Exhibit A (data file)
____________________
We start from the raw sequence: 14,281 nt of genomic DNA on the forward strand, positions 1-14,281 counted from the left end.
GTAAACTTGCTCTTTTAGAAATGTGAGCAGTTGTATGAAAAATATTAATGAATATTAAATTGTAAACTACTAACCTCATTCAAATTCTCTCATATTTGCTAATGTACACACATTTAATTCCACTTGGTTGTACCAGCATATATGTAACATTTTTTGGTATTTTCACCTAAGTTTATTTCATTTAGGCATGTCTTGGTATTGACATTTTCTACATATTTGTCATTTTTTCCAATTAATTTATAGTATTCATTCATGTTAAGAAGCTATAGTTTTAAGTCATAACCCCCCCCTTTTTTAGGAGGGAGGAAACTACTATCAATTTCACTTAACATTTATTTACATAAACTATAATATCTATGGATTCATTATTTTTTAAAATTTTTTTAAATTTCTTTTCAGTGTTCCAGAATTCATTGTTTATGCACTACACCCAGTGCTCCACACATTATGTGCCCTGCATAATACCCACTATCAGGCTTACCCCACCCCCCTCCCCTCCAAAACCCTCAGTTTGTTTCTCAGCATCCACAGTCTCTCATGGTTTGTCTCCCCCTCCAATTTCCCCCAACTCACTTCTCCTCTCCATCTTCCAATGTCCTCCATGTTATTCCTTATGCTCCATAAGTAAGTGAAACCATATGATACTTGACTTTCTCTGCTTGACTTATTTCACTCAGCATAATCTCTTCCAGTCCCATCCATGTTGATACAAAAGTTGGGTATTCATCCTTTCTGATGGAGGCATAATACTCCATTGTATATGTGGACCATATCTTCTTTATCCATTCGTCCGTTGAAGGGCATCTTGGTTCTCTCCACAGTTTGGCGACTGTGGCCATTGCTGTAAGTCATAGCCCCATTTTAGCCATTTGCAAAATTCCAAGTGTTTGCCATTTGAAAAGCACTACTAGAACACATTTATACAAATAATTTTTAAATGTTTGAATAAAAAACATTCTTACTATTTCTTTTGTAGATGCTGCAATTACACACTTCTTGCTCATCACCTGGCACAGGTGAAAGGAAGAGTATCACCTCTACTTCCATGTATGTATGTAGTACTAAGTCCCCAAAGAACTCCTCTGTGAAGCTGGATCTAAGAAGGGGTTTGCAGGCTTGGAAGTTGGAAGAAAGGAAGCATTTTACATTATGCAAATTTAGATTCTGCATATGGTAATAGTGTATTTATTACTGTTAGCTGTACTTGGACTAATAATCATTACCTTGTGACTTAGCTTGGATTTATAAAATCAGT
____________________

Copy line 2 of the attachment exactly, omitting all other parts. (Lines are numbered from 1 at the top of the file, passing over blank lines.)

GTAAACTTGCTCTTTTAGAAATGTGAGCAGTTGTATGAAAAATATTAATGAATATTAAATTGTAAACTACTAACCTCATTCAAATTCTCTCATATTTGCTAATGTACACACATTTAATTCCACTTGGTTGTACCAGCATATATGTAACATTTTTTGGTATTTTCACCTAAGTTTATTTCATTTAGGCATGTCTTGGTATTGACATTTTCTACATATTTGTCATTTTTTCCAATTAATTTATAGTATTCATTCATGTTAAGAAGCTATAGTTTTAAGTCATAACCCCCCCCTTTTTTAGGAGGGAGGAAACTACTATCAATTTCACTTAACATTTATTTACATAAACTATAATATCTATGGATTCATTATTTTTTAAAATTTTTTTAAATTTCTTTTCAGTGTTCCAGAATTCATTGTTTATGCACTACACCCAGTGCTCCACACATTATGTGCCCTGCATAATACCCACTATCAGGCTTACCCCACCCCCCTCCCCTCCAAAACCCTCAGTTTGTTTCTCAGCATCCACAGTCTCTCATGGTTTGTCTCCCCCTCCAATTTCCCCCAACTCACTTCTCCTCTCCATCTTCCAATGTCCTCCATGTTATTCCTTATGCTCCATAAGTAAGTGAAACCATATGATACTTGACTTTCTCTGCTTGACTTATTTCACTCAGCATAATCTCTTCCAGTCCCATCCATGTTGATACAAAAGTTGGGTATTCATCCTTTCTGATGGAGGCATAATACTCCATTGTATATGTGGACCATATCTTCTTTATCCATTCGTCCGTTGAAGGGCATCTTGGTTCTCTCCACAGTTTGGCGACTGTGGCCATTGCTGTAAGTCATAGCCCCATTTTAGCCATTTGCAAAATTCCAAGTGTTTGCCATTTGAAAAGCACTACTAGAACACATTTATACAAATAATTTTTAAATGTTTGAATAAAAAACATTCTTACTATTTCTTTTGTAGATGCTGCAATTACACACTTCTTGCTCATCACCTGGCACAGGTGAAAGGAAGAGTATCACCTCTACTTCCATGTATGTATGTAGTACTAAGTCCCCAAAGAACTCCTCTGTGAAGCTGGATCTAAGAAGGGGTTTGCAGGCTTGGAAGTTGGAAGAAAGGAAGCATTTTACATTATGCAAATTTAGATTCTGCATATGGTAATAGTGTATTTATTACTGTTAGCTGTACTTGGACTAATAATCATTACCTTGTGACTTAGCTTGGATTTATAAAATCAGT